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How to spot ‘The Bully in Your Relationship’

Dr. Anne-Renée Testa tells readers how to spot the signs that they are in an emotionally abusive relationship and offers advice on how to get out of it.
/ Source: TODAY

When bullies grow up, they keep bullying, using their spouses, children and co-workers as targets. Emotional bullying doesn’t require physical threats; an adult bully can cause misery by withholding love, sex or conversation or controlling the purse strings, throwing tantrums or calling people names. Dr. Anne-Renée Testa explains how to free yourself from an emotional bully. Here's an excerpt from “The Bully in Your Relationship.”

Chapter Two
We've just taken a look at what it's like to be bullied, and why it's so hard for the victims of bullies to make a change and stand up for themselves. You now have a better idea than ever before about just how awful, hurtful, and lonely it is for the victims of bullies. But here's something that might surprise you: it's almost as bad for the bullies themselves.

This may sound crazy at first. After all, they're the ones causing all this pain, creating all these problems! How is that hard on them? Why on earth would we think they were suffering, too? But the fact of the matter is, they really are. Please don't get me wrong — I'm not saying the way bullies act is okay. Bullying behavior is totally unacceptable, and I would never defend or excuse it. But I can explain it, and helping you to understand bullies better will help you to implement my A.R.T method for taking your life back from the person who's bullying you.

Let me take you inside the mind of the bully, and give you a chance to see what this dysfunctional dynamic looks like from the other side.

My patient Kellie, a pretty blonde in her early thirties, was cooking dinner for her new boyfriend Mark. It was the first time Mark had been to her apartment, and Kellie had gone all out. She spent all day (and a good part of the previous day) cleaning, shopping, and cooking. She dusted the entire apartment, washed the floors, cleaned the bathroom and the kitchen, changed the sheets, filled vases with fresh flowers, and stacked all her magazines and newspapers neatly in a corner. She spared no expense on veal shanks, wine, artichoke risotto, and chocolate mousse that she made from scratch.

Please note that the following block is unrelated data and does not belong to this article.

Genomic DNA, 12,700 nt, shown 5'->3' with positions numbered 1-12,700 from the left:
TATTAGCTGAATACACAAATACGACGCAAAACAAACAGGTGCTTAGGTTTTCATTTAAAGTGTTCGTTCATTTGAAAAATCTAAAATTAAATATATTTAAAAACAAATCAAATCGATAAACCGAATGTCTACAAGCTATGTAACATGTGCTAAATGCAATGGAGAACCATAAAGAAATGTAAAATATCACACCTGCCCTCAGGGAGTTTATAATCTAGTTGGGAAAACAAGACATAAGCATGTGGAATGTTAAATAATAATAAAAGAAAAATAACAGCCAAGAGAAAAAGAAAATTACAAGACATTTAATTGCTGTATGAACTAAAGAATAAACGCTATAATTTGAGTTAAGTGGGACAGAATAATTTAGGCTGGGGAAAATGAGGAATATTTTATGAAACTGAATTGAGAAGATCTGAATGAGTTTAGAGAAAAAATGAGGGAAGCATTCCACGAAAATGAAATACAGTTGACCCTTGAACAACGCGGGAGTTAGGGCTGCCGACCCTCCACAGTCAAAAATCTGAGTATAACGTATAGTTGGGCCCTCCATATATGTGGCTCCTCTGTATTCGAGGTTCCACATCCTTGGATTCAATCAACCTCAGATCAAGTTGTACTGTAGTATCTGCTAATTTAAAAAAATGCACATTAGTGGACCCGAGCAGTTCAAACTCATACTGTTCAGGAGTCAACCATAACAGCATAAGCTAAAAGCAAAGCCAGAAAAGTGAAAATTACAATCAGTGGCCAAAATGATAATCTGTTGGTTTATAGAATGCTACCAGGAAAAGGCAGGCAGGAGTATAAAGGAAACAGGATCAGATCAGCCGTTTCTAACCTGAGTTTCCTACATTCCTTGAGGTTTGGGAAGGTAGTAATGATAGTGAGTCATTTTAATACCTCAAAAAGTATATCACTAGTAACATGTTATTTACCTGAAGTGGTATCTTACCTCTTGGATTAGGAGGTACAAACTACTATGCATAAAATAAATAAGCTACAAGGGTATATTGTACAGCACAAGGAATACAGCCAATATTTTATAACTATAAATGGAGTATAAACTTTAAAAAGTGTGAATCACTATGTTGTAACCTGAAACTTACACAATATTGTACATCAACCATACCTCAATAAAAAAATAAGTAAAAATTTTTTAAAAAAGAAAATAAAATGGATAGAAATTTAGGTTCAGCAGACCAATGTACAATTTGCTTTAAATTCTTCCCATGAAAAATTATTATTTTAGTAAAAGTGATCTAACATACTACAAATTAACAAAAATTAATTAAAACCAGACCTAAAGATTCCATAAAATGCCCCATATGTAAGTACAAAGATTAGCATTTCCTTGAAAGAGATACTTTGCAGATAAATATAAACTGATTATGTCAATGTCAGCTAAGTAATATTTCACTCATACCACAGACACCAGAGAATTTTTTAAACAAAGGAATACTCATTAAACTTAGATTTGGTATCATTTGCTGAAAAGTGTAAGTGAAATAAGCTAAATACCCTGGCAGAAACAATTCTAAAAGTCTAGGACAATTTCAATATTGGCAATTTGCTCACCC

"I really wanted everything to be perfect!" Kellie told me. "Mark has taken me on such nice dates, so I wanted to make it a special evening for him. I even bought a new dress, this sexy off-the-shoulder thing, and I wore my favorite pair of stilettos. I thought I looked great! And I was so proud of this meal. Mark has told me what a good cook his mother is, and it's obviously something he likes in a woman — I was excited to show off my cooking skills to him."

Kellie went on to say that when Mark arrived, he kissed her on the cheek, looked around the room and winced.

"How can you live in a dump like this?" he asked her. "Don't you ever clean this place?" At first Kellie thought he was joking, because the room was so clean it practically sparkled. But then she saw the cold, cruel look on Mark's face. She was devastated.

"I cleaned it today," she told him. "I thought — "

"You think this is clean?" Mark interrupted. "Next time, you better hire a cleaning lady." He glanced at her beautifully set table, where candles were lit and an open bottle of wine waited, and began to shake his head with an expression of disgust. "Did you get this furniture off the street? I can't eat here. Come on, let's get out of this place. I'll take you to a restaurant."

"So," I asked her, "how did that make you feel?"

"Pretty awful," Kellie said. "At first I was really upset, and even a little angry — I mean, I'd tried so hard! But then I looked around the place and thought, 'Oh, well, maybe he's right.' I mean, my apartment does get cluttered. And most of my furniture is from my grandparents' farm in Pennsylvania. I inherited it when my grandma died, and I love it because it was hers, but I guess it is pretty shabby. Mark comes from such a nice home, he'd know much better than me about that sort of thing. I guess I'll just have to try harder next time."

Obviously, Kelly's response to Mark isn't much healthier than the horrible way he attacked her. Let's take a look at what was going on for both of them, and why they acted, and reacted, in this way.

Inside the mind of the bully